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duffel

or duffle

[duhf-uh l] /ˈdʌf əl/
noun
1.
a camper's clothing and equipment.
2.
a coarse woolen cloth having a thick nap, used for coats, blankets, etc.
Origin of duffel
1640-1650
1640-50; after Duffel, a town near Antwerp
Dictionary.com Unabridged
Based on the Random House Dictionary, © Random House, Inc. 2015.
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Examples from the Web for duffle
Contemporary Examples
Historical Examples
  • Big Hogey got up and staggered around in front of the bus, clutching at it for support, losing his duffle bag.

    The Hoofer Walter M. Miller
  • Two birch-bark canoes are loaded with our tents, duffle and provisions.

    Days in the Open Lathan A. Crandall
  • Thus refreshed, thongs were tightened, duffle packed, and they were once more ready for the trail.

  • Then I packed my duffle and went to the little inn for breakfast.

    Fishing With The Fly Charles F. Orvis and Others
  • Astern towed the two dugouts, loaded deep down with “duffle.”

  • Smilax had opened our duffle and hung out several things to air.

    Wings of the Wind Credo Harris
  • They landed and were soon headed up the stream, laden with their canoes and duffle bags.

    Bob Hunt in Canada George W. Orton
  • Shortly after breakfast they had all their duffle packed and they were off.

    Bob Hunt in Canada George W. Orton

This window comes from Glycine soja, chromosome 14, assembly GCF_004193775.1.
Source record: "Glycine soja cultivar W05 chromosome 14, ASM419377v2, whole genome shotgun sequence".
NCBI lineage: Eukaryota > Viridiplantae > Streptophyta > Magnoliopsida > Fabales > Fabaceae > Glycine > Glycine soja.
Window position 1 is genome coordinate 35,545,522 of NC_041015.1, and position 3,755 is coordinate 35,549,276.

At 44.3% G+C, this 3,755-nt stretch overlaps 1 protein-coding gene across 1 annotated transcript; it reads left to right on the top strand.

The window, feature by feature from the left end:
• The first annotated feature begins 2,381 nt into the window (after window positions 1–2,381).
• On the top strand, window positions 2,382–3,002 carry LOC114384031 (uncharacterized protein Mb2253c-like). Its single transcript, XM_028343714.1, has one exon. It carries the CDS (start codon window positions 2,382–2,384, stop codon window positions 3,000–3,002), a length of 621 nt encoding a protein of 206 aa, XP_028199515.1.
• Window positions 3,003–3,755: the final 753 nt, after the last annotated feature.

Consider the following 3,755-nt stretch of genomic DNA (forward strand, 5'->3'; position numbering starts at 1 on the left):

• Yuma had taken the most essential things from his duffle and left the rest.

    The Lone Ranger Rides Fran Striker
British Dictionary definitions for duffle

duffel

/ˈdʌfəl/
noun
1.
a heavy woollen cloth with a thick nap
2.
(mainly US & Canadian) equipment or supplies, esp those of a camper
Word Origin
C17: after Duffel, Belgian town
Collins English Dictionary - Complete & Unabridged 2012 Digital Edition
© William Collins Sons & Co. Ltd. 1979, 1986 © HarperCollins
Publishers 1998, 2000, 2003, 2005, 2006, 2007, 2009, 2012
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Word Origin and History for duffle
n.

1670s, from Dutch duffel, from Duffel, town in Brabant where the cloth was originally sold. Duffel bag is American English, first recorded 1917 in a letter of e e cummings.

duffel

see duffle.

Online Etymology Dictionary, © 2010 Douglas Harper
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13
15
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